Wednesday, 12 July 2017

A short look at Census imputation rates.

This post is intended to simply show some information from the 2016 Census Table Builder product.  A more detailed and much longer coverage of this topic, which includes justification for my conclusions is at this post.  But only go there if you really like detail about statistics.

The release of Table Builder includes some Imputation Flags which are set for the core demographic variables (Age, Sex, Marital Status) when the Collector identifies an occupied dwelling for which no form is received.  Thus it is effectively an indicator of one part of non-response.  

The importance of imputation is made explicit in the report of the Census Independent Assurance Panel (CIAP) where it is shown (Table 3.2.2) that the final under-enumeration rate for the Census is 1.0% being a balance between a 4.3% gross undercount of people on Census forms, a 1.3% gross overcount of people on Census forms and a net overcount of 2.1% of persons imputed (there is obviously a rounding effect in that sum).

From Table Builder I have compiled charts of age-imputation rates (number of age records imputed x 100/total number of age records) for a range of areas.  Let us first look at some larger areas.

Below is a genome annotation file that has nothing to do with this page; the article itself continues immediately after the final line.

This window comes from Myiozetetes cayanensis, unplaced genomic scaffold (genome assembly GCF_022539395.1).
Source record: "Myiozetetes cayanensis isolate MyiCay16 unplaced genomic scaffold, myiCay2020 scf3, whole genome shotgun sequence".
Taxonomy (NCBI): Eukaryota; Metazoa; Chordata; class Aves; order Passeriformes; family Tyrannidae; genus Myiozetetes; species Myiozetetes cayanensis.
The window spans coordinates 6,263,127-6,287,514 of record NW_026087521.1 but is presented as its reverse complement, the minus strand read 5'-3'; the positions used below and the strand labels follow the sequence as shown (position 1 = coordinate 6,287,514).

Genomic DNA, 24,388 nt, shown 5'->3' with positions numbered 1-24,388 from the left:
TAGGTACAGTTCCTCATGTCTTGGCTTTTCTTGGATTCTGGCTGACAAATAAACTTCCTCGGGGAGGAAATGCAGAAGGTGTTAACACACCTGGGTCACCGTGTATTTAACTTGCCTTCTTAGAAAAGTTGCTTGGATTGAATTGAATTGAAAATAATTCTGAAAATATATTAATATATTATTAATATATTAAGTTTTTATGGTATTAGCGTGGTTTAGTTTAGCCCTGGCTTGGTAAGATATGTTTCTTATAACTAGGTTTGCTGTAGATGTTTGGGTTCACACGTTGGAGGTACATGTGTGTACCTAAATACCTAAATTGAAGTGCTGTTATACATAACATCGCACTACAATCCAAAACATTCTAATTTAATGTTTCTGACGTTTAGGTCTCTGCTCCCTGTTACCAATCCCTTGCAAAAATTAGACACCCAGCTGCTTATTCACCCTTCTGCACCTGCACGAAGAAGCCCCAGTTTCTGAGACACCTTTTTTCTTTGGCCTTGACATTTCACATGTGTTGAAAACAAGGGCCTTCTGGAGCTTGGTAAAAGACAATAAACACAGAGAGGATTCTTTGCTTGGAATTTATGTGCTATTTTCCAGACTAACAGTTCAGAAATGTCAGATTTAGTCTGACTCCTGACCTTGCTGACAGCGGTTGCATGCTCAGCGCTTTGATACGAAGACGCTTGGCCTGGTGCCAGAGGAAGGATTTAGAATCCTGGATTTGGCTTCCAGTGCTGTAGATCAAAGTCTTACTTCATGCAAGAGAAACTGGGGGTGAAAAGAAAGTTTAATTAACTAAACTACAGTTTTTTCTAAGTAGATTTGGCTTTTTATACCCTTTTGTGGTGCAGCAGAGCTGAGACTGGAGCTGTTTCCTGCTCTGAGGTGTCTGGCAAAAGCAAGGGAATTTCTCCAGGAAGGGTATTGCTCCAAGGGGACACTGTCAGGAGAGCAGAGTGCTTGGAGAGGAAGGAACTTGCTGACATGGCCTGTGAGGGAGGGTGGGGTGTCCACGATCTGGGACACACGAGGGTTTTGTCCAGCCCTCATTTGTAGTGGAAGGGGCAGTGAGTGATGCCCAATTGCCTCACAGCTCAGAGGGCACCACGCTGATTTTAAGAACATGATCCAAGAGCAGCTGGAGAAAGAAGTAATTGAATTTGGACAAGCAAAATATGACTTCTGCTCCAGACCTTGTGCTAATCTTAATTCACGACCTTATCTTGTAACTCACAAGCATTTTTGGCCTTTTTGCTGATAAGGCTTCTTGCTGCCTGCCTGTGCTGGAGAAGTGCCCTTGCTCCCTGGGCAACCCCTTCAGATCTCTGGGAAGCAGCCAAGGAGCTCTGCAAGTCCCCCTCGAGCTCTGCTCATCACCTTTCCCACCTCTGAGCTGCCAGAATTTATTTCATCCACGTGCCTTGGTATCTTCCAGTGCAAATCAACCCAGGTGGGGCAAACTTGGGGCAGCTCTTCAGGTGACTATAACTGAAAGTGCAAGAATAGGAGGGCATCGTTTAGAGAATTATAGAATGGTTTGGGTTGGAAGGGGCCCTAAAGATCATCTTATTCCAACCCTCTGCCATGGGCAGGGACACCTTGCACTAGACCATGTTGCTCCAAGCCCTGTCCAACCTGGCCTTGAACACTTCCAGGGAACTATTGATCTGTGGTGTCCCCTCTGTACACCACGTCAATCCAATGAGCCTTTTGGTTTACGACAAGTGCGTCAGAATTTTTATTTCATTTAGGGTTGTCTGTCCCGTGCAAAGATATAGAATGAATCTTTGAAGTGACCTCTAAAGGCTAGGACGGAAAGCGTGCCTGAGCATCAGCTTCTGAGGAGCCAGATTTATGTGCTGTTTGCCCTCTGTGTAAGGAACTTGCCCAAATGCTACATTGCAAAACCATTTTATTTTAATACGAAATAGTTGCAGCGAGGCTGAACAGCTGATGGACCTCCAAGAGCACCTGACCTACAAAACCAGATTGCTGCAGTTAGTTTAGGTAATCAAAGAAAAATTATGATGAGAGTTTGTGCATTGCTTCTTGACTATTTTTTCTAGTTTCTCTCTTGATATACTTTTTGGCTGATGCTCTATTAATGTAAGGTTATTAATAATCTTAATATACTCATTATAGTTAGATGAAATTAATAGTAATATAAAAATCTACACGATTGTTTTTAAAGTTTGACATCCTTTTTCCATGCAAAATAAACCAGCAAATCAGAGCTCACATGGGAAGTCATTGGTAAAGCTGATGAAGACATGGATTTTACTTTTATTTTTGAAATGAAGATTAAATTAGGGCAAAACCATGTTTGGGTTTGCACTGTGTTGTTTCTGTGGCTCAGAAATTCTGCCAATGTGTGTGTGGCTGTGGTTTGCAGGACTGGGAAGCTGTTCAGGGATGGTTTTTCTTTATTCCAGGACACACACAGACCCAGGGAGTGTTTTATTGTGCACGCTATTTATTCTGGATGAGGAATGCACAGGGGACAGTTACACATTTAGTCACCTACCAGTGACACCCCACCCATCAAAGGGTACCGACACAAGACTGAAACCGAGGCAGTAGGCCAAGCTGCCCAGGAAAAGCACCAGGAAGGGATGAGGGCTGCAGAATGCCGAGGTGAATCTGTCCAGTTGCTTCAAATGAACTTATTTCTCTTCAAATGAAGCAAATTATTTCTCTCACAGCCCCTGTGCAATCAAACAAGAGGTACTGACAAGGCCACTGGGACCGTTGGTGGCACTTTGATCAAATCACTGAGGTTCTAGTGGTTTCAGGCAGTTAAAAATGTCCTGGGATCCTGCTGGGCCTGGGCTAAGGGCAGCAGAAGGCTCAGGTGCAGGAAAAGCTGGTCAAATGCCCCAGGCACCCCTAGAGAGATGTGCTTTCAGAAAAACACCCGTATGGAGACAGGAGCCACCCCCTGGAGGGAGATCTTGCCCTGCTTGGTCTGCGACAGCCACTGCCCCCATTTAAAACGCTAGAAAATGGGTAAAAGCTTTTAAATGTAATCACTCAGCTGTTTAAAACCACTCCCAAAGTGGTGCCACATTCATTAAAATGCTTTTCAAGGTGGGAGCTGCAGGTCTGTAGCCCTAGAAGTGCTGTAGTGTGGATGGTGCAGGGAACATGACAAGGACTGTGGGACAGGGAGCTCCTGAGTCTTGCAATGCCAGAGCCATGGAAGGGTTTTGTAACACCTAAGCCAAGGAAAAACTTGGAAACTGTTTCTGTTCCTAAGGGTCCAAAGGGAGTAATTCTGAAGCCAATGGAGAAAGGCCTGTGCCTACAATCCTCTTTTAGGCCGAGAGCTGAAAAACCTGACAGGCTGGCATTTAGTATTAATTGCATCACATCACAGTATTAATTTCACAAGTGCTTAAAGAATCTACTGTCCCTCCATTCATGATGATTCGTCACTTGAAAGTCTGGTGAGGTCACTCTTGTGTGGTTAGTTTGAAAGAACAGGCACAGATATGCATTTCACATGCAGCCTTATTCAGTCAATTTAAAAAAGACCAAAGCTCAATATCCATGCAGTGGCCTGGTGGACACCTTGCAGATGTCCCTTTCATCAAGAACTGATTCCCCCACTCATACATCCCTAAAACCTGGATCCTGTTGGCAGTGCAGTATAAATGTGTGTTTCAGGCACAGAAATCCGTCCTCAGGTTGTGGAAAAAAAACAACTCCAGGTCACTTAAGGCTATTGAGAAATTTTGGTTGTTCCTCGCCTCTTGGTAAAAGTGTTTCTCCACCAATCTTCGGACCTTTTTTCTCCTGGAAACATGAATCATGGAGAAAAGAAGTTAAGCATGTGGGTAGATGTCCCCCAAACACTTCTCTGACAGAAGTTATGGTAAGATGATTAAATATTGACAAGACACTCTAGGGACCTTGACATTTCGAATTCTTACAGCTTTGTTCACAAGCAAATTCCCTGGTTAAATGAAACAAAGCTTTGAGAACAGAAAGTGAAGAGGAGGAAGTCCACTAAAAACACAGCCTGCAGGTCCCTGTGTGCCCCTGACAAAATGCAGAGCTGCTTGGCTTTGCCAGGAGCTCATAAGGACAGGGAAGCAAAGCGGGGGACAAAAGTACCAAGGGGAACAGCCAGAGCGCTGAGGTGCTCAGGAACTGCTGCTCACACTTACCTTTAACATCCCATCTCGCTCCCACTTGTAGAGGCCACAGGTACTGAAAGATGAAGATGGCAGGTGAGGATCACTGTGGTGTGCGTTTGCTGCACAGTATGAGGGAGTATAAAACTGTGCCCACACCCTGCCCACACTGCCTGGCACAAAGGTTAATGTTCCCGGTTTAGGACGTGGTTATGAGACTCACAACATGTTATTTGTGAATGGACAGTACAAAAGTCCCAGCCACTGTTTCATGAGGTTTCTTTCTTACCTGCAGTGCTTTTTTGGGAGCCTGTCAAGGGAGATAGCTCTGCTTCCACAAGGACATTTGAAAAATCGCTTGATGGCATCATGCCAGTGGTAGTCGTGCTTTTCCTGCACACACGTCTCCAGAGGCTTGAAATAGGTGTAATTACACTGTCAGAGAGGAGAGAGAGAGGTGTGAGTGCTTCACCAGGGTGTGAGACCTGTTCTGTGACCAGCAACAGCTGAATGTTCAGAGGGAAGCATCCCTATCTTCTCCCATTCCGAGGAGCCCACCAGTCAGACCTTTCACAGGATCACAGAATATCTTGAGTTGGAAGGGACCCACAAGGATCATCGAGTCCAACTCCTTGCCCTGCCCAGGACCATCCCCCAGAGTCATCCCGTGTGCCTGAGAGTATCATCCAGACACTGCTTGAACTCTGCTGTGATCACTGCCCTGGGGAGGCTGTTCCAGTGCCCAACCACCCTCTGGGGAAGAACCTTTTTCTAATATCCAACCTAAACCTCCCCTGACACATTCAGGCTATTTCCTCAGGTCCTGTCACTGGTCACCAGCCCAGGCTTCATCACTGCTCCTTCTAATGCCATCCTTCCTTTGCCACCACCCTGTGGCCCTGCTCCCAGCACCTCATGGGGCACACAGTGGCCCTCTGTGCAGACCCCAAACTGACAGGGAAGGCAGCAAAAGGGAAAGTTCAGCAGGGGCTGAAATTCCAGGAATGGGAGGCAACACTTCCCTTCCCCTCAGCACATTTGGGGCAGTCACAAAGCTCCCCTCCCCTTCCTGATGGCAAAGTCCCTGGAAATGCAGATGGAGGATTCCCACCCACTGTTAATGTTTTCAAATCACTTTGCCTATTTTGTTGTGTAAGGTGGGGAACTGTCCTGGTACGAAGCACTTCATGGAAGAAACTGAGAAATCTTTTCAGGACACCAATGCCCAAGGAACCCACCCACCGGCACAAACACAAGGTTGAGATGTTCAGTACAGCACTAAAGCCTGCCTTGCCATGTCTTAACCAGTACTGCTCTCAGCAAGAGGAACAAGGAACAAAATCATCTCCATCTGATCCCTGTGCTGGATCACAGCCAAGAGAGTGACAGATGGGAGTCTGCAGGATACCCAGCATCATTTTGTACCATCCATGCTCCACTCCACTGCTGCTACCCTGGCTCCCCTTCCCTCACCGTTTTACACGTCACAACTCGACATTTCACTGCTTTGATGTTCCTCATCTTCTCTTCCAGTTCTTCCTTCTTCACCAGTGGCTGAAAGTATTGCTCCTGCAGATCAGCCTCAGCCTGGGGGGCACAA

The set of selected suburbs are those I have blogged about in the past and are specified two graphs down.  A point which interested me was the apparent increase in imputation as areas get more "rural".  The ABS has not yet released the data which shows results classified by Major Urban, Other urban and Rural so I looked at the Capital City and Rest of State values for NSW and Victoria.
In both cases the imputation rates are higher for the ex-Metropolitan area than for the City.  This suggests to me that the mail-out/internet completion approach was not a problem in this regard.  For reasons explained in the longer post I believe a major reason for the issue is unoccupied dwellings being incorrectly classified as occupied.

For the local area  I posted previously about the Stoney Creek Gazette catchment area (Carwoola, Hoskinstown and Primrose Valley) Captains Flat, Wamboin and Bywong.  Here are the rates for them.
At first glance Hoskinstown needs to spend some time in the Naughty Corner while Primrose Valley/Urila and Bywong get a gold star!  However this may simply reflect there being a few weekender residences in Hoskinstown.

My overall conclusion is that the overall Census data for our area is useful.  The number of people and the age distribution are probably pretty good, but I still suspect the number of dwellings is somewhat low and there will be quite high not-stated rates for the variables for which values are not imputed.

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